Abstract CASE DESCRIPTION A 3-year-old 27-kg female spayed American Bulldog with severe burn injuries caused by a gasoline can explosion was evaluated. CLINICAL FINDINGS The dog had extensive partial- and full-thickness burns with 50% of total body surface area affected. The burns involved the dorsum extending from the tail to approximately the 10th thoracic vertebra, left pelvic limb (involving 360° burns from the hip region to the tarsus), inguinal area bilaterally, right medial aspect of the thigh, and entire perineal region. Additional burns affected the margins of the pinnae and periocular regions, with severe corneal involvement bilaterally. TREATMENT AND OUTCOME The dog was hospitalized in the hospital’s intensive care unit for 78 days. Case management involved provision of aggressive multimodal analgesia, systemic support, and a combination of novel debridement and reconstructive techniques. Debridement was facilitated by traditional surgical techniques in combination with maggot treatment. Reconstructive surgeries involved 6 staged procedures along with the use of novel treatments including applications of widespread acellular fish (cod) skin graft and autologous skin cell suspension. CLINICAL RELEVANCE The outcome for the dog of the present report highlighted the successful use of maggot treatment and applications of acellular cod skin and autologous skin cell suspension along with aggressive systemic management and long-term multimodal analgesia with debridement and wound reconstruction for management of severe burn injuries encompassing 50% of an animal’s total body surface area.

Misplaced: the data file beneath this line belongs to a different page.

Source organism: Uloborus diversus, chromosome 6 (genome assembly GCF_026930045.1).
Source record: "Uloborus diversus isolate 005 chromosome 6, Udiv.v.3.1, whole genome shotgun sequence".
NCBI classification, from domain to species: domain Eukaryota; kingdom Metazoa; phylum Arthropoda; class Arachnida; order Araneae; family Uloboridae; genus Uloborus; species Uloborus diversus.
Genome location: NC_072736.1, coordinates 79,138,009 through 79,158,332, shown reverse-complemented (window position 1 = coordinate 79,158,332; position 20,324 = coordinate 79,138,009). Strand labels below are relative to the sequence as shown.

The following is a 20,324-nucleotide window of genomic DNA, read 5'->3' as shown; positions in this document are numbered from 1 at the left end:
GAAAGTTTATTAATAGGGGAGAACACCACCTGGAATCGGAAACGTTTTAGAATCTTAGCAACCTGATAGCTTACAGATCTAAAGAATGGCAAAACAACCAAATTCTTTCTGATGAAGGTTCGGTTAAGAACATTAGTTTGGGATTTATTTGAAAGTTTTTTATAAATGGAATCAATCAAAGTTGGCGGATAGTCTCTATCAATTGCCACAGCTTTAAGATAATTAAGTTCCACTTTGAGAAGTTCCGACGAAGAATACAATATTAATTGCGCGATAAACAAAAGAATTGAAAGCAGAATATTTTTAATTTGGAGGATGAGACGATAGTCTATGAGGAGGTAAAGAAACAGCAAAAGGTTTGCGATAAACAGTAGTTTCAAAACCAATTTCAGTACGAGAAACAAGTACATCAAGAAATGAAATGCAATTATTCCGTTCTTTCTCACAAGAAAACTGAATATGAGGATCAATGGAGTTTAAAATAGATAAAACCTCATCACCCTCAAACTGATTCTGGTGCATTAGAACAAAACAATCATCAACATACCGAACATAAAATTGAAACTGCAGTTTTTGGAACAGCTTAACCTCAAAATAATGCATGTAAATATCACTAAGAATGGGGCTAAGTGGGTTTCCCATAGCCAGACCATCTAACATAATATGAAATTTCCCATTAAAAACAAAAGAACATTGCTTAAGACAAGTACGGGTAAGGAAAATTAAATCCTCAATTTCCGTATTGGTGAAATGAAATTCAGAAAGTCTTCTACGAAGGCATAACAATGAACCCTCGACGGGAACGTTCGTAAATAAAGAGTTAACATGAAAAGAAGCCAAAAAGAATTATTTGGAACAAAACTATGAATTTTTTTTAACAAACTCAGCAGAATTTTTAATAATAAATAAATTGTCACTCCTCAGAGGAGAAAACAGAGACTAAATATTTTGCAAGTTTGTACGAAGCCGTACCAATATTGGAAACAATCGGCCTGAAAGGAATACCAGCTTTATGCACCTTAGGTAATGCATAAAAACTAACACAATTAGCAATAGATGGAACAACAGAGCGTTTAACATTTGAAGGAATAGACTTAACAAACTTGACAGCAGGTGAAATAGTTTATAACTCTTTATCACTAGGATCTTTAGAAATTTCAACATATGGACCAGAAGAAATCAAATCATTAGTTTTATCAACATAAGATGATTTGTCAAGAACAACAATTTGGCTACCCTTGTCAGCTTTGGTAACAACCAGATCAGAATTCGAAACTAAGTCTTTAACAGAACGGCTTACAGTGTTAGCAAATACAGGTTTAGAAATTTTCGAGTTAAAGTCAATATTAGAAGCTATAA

2021 ◽  
Vol 2 (4) ◽  
pp. 281-292
Constance Boissin ◽  
Lucie Laflamme